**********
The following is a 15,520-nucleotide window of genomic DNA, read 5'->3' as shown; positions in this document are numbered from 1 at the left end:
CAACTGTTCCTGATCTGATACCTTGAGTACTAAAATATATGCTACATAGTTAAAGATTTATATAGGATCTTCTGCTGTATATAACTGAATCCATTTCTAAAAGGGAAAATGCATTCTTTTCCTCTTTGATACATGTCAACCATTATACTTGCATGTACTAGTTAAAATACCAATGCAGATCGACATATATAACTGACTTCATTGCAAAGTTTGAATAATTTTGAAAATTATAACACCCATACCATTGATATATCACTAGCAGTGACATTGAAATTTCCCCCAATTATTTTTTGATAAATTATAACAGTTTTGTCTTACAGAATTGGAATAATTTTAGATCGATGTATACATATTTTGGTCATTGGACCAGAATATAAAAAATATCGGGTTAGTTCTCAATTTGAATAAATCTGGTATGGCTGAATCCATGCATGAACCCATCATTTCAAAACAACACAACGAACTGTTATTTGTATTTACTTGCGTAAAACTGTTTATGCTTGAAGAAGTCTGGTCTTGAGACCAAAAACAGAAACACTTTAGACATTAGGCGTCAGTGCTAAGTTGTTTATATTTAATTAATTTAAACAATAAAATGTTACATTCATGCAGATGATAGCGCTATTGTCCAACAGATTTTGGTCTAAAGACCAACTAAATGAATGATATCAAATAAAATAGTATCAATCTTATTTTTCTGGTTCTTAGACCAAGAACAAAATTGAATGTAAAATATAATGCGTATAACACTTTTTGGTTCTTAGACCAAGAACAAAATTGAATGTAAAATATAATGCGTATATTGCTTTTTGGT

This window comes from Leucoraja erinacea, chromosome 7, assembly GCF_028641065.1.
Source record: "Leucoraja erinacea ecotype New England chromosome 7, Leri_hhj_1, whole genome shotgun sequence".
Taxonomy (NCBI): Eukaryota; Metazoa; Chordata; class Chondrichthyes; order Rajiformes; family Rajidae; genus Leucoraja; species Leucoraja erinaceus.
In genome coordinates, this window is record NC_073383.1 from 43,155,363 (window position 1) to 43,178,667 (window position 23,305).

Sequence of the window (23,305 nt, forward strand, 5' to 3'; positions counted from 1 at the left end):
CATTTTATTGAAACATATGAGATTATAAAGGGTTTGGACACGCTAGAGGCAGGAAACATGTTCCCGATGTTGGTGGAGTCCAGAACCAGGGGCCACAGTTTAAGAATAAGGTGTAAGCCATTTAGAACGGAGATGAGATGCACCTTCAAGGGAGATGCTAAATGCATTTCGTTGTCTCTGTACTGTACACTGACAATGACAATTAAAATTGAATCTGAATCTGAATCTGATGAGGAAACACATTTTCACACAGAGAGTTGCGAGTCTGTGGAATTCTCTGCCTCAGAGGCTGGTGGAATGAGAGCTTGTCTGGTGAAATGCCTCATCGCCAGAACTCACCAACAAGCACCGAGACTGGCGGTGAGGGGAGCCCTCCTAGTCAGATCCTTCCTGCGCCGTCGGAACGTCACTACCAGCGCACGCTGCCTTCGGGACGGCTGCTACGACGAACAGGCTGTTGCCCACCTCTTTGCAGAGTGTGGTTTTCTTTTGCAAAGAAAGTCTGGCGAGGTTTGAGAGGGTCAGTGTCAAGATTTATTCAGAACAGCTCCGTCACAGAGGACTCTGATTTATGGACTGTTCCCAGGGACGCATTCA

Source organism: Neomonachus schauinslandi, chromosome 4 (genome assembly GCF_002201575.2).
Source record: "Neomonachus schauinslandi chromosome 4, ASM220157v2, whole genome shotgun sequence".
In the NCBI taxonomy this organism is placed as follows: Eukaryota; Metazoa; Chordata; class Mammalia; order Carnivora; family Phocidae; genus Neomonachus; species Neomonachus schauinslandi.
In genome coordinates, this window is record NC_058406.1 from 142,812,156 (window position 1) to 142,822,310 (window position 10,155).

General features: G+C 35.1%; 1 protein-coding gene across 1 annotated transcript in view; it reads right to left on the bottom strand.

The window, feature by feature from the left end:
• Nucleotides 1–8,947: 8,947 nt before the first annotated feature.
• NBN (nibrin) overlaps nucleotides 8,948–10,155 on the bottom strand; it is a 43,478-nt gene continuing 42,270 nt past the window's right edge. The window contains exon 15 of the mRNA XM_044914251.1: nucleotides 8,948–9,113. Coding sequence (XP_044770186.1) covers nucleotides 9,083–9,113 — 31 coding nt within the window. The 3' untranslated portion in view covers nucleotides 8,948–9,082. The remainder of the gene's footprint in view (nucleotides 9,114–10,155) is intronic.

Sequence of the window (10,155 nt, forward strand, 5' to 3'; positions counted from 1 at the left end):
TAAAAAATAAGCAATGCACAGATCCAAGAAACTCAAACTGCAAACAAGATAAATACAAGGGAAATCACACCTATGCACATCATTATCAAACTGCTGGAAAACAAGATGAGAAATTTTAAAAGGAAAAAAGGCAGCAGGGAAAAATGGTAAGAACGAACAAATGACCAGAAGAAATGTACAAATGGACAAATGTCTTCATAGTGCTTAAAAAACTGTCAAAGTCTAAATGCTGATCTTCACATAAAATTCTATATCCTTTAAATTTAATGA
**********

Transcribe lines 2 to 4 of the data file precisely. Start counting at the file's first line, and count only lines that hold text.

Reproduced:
CAACTGTTCCTGATCTGATACCTTGAGTACTAAAATATATGCTACATAGTTAAAGATTTATATAGGATCTTCTGCTGTATATAACTGAATCCATTTCTAAAAGGGAAAATGCATTCTTTTCCTCTTTGATACATGTCAACCATTATACTTGCATGTACTAGTTAAAATACCAATGCAGATCGACATATATAACTGACTTCATTGCAAAGTTTGAATAATTTTGAAAATTATAACACCCATACCATTGATATATCACTAGCAGTGACATTGAAATTTCCCCCAATTATTTTTTGATAAATTATAACAGTTTTGTCTTACAGAATTGGAATAATTTTAGATCGATGTATACATATTTTGGTCATTGGACCAGAATATAAAAAATATCGGGTTAGTTCTCAATTTGAATAAATCTGGTATGGCTGAATCCATGCATGAACCCATCATTTCAAAACAACACAACGAACTGTTATTTGTATTTACTTGCGTAAAACTGTTTATGCTTGAAGAAGTCTGGTCTTGAGACCAAAAACAGAAACACTTTAGACATTAGGCGTCAGTGCTAAGTTGTTTATATTTAATTAATTTAAACAATAAAATGTTACATTCATGCAGATGATAGCGCTATTGTCCAACAGATTTTGGTCTAAAGACCAACTAAATGAATGATATCAAATAAAATAGTATCAATCTTATTTTTCTGGTTCTTAGACCAAGAACAAAATTGAATGTAAAATATAATGCGTATAACACTTTTTGGTTCTTAGACCAAGAACAAAATTGAATGTAAAATATAATGCGTATATTGCTTTTTGGT

This window comes from Leucoraja erinacea, chromosome 7, assembly GCF_028641065.1.
Source record: "Leucoraja erinacea ecotype New England chromosome 7, Leri_hhj_1, whole genome shotgun sequence".